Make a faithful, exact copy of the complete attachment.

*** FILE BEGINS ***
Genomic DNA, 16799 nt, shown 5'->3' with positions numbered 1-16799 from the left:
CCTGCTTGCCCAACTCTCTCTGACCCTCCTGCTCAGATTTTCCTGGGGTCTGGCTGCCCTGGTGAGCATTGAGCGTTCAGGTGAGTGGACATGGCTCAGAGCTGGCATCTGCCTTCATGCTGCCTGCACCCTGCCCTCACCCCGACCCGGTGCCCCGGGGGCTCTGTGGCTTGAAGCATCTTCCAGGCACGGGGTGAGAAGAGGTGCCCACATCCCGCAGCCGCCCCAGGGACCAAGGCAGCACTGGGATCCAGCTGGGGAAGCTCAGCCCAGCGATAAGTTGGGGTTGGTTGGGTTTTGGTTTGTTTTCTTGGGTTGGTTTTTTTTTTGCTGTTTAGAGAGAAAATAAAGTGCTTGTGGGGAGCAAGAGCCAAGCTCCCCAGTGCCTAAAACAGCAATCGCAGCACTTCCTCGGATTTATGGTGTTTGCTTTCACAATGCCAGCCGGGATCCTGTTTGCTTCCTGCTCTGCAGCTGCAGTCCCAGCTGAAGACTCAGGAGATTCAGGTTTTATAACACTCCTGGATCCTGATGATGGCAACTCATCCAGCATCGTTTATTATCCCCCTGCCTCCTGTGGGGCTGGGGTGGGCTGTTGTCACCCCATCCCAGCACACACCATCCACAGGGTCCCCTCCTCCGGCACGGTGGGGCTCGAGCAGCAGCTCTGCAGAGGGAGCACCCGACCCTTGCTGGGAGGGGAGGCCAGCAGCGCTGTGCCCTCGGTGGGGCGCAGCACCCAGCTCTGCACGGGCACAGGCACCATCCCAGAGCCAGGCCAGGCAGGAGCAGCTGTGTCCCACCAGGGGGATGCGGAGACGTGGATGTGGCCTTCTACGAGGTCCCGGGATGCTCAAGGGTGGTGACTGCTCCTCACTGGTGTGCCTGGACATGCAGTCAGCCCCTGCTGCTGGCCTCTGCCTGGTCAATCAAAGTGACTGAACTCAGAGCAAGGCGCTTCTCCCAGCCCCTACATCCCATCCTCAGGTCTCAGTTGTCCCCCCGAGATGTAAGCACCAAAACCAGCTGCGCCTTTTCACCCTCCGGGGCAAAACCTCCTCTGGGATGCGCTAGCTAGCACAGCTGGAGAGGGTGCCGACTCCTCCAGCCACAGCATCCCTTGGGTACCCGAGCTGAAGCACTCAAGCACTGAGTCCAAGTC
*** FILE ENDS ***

Genomic DNA, 16799 nt, shown 5'->3' with positions numbered 1-16799 from the left:
CCTGCTTGCCCAACTCTCTCTGACCCTCCTGCTCAGATTTTCCTGGGGTCTGGCTGCCCTGGTGAGCATTGAGCGTTCAGGTGAGTGGACATGGCTCAGAGCTGGCATCTGCCTTCATGCTGCCTGCACCCTGCCCTCACCCCGACCCGGTGCCCCGGGGGCTCTGTGGCTTGAAGCATCTTCCAGGCACGGGGTGAGAAGAGGTGCCCACATCCCGCAGCCGCCCCAGGGACCAAGGCAGCACTGGGATCCAGCTGGGGAAGCTCAGCCCAGCGATAAGTTGGGGTTGGTTGGGTTTTGGTTTGTTTTCTTGGGTTGGTTTTTTTTTTGCTGTTTAGAGAGAAAATAAAGTGCTTGTGGGGAGCAAGAGCCAAGCTCCCCAGTGCCTAAAACAGCAATCGCAGCACTTCCTCGGATTTATGGTGTTTGCTTTCACAATGCCAGCCGGGATCCTGTTTGCTTCCTGCTCTGCAGCTGCAGTCCCAGCTGAAGACTCAGGAGATTCAGGTTTTATAACACTCCTGGATCCTGATGATGGCAACTCATCCAGCATCGTTTATTATCCCCCTGCCTCCTGTGGGGCTGGGGTGGGCTGTTGTCACCCCATCCCAGCACACACCATCCACAGGGTCCCCTCCTCCGGCACGGTGGGGCTCGAGCAGCAGCTCTGCAGAGGGAGCACCCGACCCTTGCTGGGAGGGGAGGCCAGCAGCGCTGTGCCCTCGGTGGGGCGCAGCACCCAGCTCTGCACGGGCACAGGCACCATCCCAGAGCCAGGCCAGGCAGGAGCAGCTGTGTCCCACCAGGGGGATGCGGAGACGTGGATGTGGCCTTCTACGAGGTCCCGGGATGCTCAAGGGTGGTGACTGCTCCTCACTGGTGTGCCTGGACATGCAGTCAGCCCCTGCTGCTGGCCTCTGCCTGGTCAATCAAAGTGACTGAACTCAGAGCAAGGCGCTTCTCCCAGCCCCTACATCCCATCCTCAGGTCTCAGTTGTCCCCCCGAGATGTAAGCACCAAAACCAGCTGCGCCTTTTCACCCTCCGGGGCAAAACCTCCTCTGGGATGCGCTAGCTAGCACAGCTGGAGAGGGTGCCGACTCCTCCAGCCACAGCATCCCTTGGGTACCCGAGCTGAAGCACTCAAGCACTGAGTCCAAGTC